Legislative Assembly for the ACT: 2005 Week 02 Hansard (Thursday, 17 February 2005 2005) . . Page.. 580 ..
any way, think it is appropriate or plausible to suggest that, yes, two people disagreed with the decision ultimately taken; therefore, in some way, the decision was wrong.
MRS DUNNE: My question is to the Minister for Police and Emergency Services. I refer to page 5.75 of the 2005 Productivity Commission report into the efficiency of government services. It shows that the ACT has the highest costs per person awarded against the police in the nation at 66c per person. In simple terms, minister, “costs awarded against the police” is a measure of failed prosecutions. The rate of 66c per person is twice as high as that of the next highest jurisdiction, Victoria, and 2½ times the national average, which is 25c per person. Minister, why are the costs per person awarded against the police so much higher in the ACT than anywhere else in Australia?
MR HARGREAVES: As I understand it, Mrs Dunne is asking me to give an opinion on the reasons that the judiciary might award costs against the police. There is a range of reasons that that might be so.
Mrs Dunne: I take a point of order, Mr Speaker. Mr Hargreaves needs clarification of the question. The question was about why so many prosecutions fail, not why the judiciary awards costs against the police.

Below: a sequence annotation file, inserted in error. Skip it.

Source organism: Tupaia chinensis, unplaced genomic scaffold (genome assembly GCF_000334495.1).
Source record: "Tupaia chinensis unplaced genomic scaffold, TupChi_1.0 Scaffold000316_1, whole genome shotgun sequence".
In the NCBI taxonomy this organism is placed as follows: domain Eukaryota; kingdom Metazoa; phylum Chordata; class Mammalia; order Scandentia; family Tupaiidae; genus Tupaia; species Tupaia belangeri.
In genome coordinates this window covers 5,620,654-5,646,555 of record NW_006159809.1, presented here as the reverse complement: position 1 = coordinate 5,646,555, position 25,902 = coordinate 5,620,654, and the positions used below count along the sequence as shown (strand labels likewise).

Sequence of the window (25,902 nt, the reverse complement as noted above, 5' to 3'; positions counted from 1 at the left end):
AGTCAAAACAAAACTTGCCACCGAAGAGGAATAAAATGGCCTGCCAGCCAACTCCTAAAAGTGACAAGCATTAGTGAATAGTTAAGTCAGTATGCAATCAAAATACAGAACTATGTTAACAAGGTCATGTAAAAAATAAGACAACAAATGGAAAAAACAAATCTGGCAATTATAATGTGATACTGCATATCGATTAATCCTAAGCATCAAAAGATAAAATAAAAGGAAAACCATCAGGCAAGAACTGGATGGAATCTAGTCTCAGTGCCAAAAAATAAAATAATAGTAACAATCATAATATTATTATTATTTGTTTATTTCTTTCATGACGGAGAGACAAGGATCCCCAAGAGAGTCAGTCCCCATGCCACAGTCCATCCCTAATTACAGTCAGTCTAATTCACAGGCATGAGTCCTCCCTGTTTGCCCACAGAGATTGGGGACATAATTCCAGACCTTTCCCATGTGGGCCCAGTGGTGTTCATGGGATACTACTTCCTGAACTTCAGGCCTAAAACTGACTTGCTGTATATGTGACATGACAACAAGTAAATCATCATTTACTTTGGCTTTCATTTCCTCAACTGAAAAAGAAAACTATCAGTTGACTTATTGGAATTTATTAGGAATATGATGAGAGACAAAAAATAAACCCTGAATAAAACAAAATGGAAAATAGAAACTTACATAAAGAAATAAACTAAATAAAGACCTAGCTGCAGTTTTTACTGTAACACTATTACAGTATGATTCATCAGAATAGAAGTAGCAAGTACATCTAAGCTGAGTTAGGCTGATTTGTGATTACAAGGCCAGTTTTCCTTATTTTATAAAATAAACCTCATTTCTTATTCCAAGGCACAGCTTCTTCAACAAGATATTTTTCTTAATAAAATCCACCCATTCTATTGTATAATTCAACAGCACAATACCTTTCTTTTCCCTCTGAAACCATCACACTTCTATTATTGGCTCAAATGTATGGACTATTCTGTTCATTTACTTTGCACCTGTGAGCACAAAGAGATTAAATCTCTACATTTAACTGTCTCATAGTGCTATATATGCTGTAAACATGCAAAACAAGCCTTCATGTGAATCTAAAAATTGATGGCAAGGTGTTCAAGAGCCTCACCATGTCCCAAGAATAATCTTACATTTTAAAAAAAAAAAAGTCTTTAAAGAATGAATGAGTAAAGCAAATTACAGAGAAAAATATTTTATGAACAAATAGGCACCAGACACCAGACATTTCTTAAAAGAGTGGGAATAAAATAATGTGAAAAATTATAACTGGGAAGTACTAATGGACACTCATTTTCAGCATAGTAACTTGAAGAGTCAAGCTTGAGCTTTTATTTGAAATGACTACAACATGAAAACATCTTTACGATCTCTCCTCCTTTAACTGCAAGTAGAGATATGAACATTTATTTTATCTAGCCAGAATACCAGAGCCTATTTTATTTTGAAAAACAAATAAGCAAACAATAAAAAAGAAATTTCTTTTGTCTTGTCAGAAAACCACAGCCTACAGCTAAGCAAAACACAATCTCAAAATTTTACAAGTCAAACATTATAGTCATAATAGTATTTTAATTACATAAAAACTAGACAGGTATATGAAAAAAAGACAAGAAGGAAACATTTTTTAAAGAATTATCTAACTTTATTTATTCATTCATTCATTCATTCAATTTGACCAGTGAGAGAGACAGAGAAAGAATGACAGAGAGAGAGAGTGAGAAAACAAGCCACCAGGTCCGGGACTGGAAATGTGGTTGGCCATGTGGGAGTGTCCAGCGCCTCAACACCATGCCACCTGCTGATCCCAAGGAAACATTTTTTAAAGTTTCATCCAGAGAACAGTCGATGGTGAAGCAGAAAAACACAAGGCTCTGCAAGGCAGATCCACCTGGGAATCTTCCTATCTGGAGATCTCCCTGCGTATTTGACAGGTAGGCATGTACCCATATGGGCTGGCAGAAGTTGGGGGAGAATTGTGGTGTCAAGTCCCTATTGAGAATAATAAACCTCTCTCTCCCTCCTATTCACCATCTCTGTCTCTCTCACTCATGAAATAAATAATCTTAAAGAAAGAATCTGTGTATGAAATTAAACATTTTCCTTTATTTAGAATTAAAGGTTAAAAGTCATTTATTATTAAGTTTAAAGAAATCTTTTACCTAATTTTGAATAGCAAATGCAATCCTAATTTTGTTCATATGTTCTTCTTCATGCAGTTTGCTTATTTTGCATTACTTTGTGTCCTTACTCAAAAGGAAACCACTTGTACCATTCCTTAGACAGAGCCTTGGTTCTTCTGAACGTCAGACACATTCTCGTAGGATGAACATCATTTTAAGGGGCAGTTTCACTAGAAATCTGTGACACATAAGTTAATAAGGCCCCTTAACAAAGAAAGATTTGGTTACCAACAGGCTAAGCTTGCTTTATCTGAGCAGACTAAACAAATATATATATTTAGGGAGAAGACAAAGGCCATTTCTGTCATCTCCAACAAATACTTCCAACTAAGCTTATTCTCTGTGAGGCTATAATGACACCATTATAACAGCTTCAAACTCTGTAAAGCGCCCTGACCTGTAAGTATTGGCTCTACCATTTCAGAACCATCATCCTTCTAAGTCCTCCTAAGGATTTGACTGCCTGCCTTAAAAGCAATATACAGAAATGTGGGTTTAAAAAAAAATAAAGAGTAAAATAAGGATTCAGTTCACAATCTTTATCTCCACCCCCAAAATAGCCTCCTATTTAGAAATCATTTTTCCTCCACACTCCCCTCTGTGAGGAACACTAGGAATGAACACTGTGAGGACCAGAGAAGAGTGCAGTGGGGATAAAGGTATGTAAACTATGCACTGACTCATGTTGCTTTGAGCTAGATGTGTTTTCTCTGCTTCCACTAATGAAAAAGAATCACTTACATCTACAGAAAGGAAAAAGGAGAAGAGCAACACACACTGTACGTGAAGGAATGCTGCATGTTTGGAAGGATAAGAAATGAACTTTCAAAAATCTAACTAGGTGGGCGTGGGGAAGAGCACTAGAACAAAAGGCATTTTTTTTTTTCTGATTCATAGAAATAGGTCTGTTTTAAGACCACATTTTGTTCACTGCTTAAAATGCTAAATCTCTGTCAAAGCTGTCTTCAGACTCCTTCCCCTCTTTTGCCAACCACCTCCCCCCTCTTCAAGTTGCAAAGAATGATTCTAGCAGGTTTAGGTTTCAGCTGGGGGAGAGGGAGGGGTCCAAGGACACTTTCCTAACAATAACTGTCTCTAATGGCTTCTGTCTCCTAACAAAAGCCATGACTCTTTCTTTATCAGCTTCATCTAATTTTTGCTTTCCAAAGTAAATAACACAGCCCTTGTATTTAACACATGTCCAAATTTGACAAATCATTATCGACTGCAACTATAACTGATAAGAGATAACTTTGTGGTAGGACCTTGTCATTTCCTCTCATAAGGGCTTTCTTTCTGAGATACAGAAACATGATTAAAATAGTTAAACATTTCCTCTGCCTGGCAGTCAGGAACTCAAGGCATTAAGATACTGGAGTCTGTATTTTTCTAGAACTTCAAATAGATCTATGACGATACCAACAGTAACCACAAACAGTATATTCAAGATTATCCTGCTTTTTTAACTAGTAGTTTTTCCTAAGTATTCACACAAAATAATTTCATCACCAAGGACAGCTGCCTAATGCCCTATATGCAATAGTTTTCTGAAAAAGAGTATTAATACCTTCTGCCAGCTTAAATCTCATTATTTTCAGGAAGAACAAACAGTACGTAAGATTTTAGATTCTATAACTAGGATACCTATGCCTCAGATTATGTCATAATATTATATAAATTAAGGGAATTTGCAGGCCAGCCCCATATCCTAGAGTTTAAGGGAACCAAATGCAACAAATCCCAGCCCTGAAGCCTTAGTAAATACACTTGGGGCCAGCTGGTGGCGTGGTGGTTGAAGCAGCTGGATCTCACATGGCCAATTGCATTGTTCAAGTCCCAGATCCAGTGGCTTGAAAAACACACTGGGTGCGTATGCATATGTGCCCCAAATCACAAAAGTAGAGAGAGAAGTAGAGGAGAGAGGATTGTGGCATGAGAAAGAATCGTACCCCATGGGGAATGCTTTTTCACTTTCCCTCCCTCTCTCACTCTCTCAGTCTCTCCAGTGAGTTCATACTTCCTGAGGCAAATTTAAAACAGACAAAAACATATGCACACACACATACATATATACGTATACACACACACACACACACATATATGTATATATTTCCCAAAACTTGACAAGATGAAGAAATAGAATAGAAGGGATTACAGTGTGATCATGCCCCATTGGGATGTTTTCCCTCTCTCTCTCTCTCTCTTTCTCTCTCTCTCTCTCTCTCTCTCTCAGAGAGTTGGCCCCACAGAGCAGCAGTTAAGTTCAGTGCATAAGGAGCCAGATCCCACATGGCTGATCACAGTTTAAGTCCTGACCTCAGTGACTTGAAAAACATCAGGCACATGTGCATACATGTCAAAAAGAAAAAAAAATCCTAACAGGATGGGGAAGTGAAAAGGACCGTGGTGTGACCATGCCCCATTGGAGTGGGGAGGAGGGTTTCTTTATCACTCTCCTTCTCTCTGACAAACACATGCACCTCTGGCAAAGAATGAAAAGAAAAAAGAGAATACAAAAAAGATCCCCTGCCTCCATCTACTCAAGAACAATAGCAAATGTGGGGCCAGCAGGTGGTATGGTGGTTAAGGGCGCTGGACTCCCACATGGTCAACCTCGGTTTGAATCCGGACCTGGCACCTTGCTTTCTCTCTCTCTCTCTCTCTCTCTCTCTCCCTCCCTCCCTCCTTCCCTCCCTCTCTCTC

Mr Quinlan: Do they, or is it that they are just more expensive?
Mrs Dunne: No, it is a measure of failure of prosecutions.
MR SPEAKER: That is not a point of order, Mrs Dunne.
Mrs Dunne: No, it is a point of assistance, Mr Speaker.
MR SPEAKER: Thanks for your help.
MR HARGREAVES: I thank Mrs Dunne for her assistance, because her original question had nothing to do with the piece of assistance that she has just given to me. I will attempt to answer both of her questions. With respect to the amounts of money, my answer is that I have no capacity to read the minds of the judiciary and I do not propose to try here. With respect to why it is that prosecutions are not successful, I think that there is a variety of reasons. It should be remembered that the Productivity Commission report talks about the performance quite some time ago. In fact, I would suggest that the full effects of intelligence-led policing have not been felt throughout the prosecution system and in the judicial system.
As Mrs Dunne probably would know, because she is an expert in almost everything, the reasons for lack of success within the court process go down to the extent to which evidence is provided, the extent to which evidence is collected, the veracity of the evidence and the credibility of witnesses. In fact, I would suggest that she have a bit of a quiet chat with Mr Stefaniak over a Bex and a good lie down, because Mr Stefaniak probably knows better than most of us around here, being a former police prosecutor, of the—